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Public Lecture Series

Encounter ancient spiritual wisdom...
Explore eternal truth... 
Discover a transformative way of life...

All lectures are followed by light hors d'oeuvres & drinks.

Admission is free. All are welcome.

LECTURE ONE: Sunday, February 4th, 7pm

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Reverend Doctor Harry Pappas

Father Harry has been the parish priest at Archangels Greek Orthodox Church in Stamford, Connecticut since 2009. He has taught at Yale Divinity School, Holy Cross Greek Orthodox School of Theology, St. Vladimir's Theological Seminary, and the Resurrection of Christ Seminary in Albania.


Father Harry is married to Kerry (Kaloudis) who, despite her own theological education at Holy Cross and training as a Marriage & Family Therapist, helps keep at least one of his feet on the ground, especially in caring for their three children: Rebecca, Joshua, and Hannah. His particular interests include Bible study, preaching, worship, contemplative prayer, pan-Orthodox cooperation, and ministry development, especially social outreach and missions, with multiple trips to Project Mexico/ St. Innocent Orphanage in Mexico, and the Hogar Rafael Orphanage in Guatemala.

Grains & Grapes Given in Gratitude

Christianity celebrates the mystery of how all material reality is intimately connected to the reality of the spirit that includes what is invisible and immaterial. Both dimensions of reality derive from the one Creator God of Scripture, who has revealed Himself in both the Old and New Covenants He established with His people.


God's law and revelation in the Old Covenant is not entirely abandoned in the New Covenant, however. Patterns of sacrifice, worship, giving thanks, and seeking union with the divine can be seen as central practices of the people of Israel in the Old Testament. This lecture will examine how such patterns — which developed over a long historical trajectory that challenges modern scholars but is embedded in canonical texts — have been adopted and adapted in the New Covenant celebration of Eucharist, particularly that which has been handed over in Eastern Christianity.

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LECTURE TWO: Sunday, February 18th, 7pm

The Cosmic Reality of Communion

While some Christians today view Communion as a mere symbolic memorial of Jesus' death, the ancient Church saw it as an image of the destiny of the universe. The greatest philosophers of the post-Hellenic age not only viewed Communion in regards to humanity's relationship with God, but also with the entire Creation and even with the devil.

This lecture will detail the traditional Christian understanding of everything in existence, the source of evil and suffering in the world, and the unique role that Communion is meant to play in that reality.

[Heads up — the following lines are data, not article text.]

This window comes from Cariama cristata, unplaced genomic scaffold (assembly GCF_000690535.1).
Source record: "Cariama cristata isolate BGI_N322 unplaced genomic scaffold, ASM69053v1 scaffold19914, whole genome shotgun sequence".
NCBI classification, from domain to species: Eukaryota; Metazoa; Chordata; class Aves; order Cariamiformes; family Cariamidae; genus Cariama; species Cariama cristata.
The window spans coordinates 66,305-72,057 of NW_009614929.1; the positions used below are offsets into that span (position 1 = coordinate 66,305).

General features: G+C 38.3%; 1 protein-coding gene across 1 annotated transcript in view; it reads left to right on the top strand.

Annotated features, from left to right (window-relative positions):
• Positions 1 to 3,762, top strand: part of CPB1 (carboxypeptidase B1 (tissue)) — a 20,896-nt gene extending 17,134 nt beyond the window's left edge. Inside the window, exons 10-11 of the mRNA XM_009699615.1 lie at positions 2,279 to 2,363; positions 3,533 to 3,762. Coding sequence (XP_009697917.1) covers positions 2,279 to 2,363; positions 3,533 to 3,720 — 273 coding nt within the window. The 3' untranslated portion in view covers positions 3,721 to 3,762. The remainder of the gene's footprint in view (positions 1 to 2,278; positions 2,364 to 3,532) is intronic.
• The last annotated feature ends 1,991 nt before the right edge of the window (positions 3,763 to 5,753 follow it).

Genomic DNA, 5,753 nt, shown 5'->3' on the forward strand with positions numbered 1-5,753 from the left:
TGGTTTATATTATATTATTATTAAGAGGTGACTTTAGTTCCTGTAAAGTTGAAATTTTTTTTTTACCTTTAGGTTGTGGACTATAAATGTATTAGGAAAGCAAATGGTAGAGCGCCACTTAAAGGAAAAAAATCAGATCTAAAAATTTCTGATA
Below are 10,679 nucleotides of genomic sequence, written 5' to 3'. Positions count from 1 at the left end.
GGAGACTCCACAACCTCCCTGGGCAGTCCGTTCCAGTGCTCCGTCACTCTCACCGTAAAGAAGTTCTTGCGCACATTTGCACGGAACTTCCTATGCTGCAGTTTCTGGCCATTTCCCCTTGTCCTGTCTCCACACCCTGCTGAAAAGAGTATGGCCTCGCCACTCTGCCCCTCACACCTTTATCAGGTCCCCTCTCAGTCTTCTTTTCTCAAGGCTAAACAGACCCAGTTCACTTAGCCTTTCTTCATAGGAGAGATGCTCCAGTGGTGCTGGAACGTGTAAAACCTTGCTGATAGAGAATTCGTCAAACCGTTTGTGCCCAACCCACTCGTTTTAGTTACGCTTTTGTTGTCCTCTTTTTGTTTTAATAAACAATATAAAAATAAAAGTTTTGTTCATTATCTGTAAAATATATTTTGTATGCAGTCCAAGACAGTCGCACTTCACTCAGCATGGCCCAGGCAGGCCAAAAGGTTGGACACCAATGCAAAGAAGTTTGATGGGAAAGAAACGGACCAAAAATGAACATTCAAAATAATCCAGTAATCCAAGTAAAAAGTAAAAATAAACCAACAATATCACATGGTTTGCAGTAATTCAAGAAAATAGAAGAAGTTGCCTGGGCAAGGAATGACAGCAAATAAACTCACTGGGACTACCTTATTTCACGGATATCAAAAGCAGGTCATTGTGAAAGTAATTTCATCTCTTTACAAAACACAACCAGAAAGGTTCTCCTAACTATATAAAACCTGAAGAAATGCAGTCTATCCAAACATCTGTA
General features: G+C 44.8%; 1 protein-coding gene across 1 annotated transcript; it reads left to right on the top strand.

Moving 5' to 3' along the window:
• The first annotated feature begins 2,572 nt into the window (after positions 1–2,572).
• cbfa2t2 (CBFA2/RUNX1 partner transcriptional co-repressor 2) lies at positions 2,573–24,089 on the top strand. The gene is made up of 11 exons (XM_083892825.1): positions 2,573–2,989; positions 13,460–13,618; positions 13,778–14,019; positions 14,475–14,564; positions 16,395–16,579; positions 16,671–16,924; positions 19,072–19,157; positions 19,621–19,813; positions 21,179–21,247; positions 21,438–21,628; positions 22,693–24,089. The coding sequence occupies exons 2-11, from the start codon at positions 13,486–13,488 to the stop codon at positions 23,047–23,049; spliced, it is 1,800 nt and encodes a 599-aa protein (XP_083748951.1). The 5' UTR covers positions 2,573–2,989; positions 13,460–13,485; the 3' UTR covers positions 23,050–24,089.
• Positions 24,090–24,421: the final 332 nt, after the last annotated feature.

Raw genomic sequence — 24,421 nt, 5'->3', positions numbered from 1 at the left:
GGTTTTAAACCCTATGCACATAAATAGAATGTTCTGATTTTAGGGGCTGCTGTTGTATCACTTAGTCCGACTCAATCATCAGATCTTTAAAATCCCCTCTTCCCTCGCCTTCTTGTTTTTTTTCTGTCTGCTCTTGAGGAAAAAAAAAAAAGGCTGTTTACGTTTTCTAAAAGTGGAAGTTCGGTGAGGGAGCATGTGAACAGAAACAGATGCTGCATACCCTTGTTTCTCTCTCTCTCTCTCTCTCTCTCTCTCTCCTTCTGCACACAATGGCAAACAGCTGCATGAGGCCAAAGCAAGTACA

Alexandros Pandazis

Alexandros Pandazis is the Campus Missionary of the Orthodox Christian Church here in College Station, where he lives with his wife Rachel and two children, Christina and Evangelos.

Alexandros graduated from St. Anselm College in Manchester, NH with a bachelor's degree in Philosophy and Politics before receiving his Master of Divinity from Holy Cross Greek Orthodox School of Theology in Boston, MA. Prior to coming to College Station, he served in a variety of Orthodox Christian ministries around the country including writing for the Y2AM YouTube series Be the Bee, teaching at St. Herman of Alaska Christian School, and on staff at the CrossRoad Institute.

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LECTURE THREE: Sunday, March 3rd, 7pm

The Apocalyptic Reality

of the Lord's Supper

When the first disciples began bearing witness to Christ throughout the world, it was not “doctrine” and “ethics” that struck the listeners and enabled countless people from all walks of life to open their minds and hearts to God. It was an overwhelming sense that a tremendous mystery was unfolding before them and that they were invited into this mystery — a mystery speaking of God’s personified love leaving its hiddenness in order to seek us out and to heal, empower, and transform us into friends of the Friend of mankind, so much so that we would share, increasingly, in the very resurrected mode of life of which He is the pioneer and prototype. 


This lecture examines the ways that the Fathers of the Church used the Scriptures of Israel to articulate the mystery of Christ and His presence in the Eucharist. In particular, the lecture will focus on the patristic interpretation of the vision of Isaiah, the story of the three Hebrew children in the fiery furnace, and that of the disciples on the road to Emmaus.

Reverend Doctor Bogdan Bucur

Fr Bogdan Bucur was born in Romania and is married to Cristina with whom he is the parent of Irina, Andrei, and Miruna. He serves as the Associate Professor of Patristics at St. Vladimir's Orthodox Christian Seminary.


After studying at the Faculty of Orthodox Theology in Bucharest, Fr Bogdan left for the USA, where he earned his Master of Arts and PhD in Religious Studies at Marquette University under the direction of (now Archbishop) Alexander Golitzin. He was ordained a priest in 2010 and served as the pastor of St Anthony Orthodox Church in Butler, PA for ten years. While there, he was an Assistant and then Associate Professor of Theology at Duquesne University where he worked in the areas of Early Christian Studies and Reception History of the Bible.

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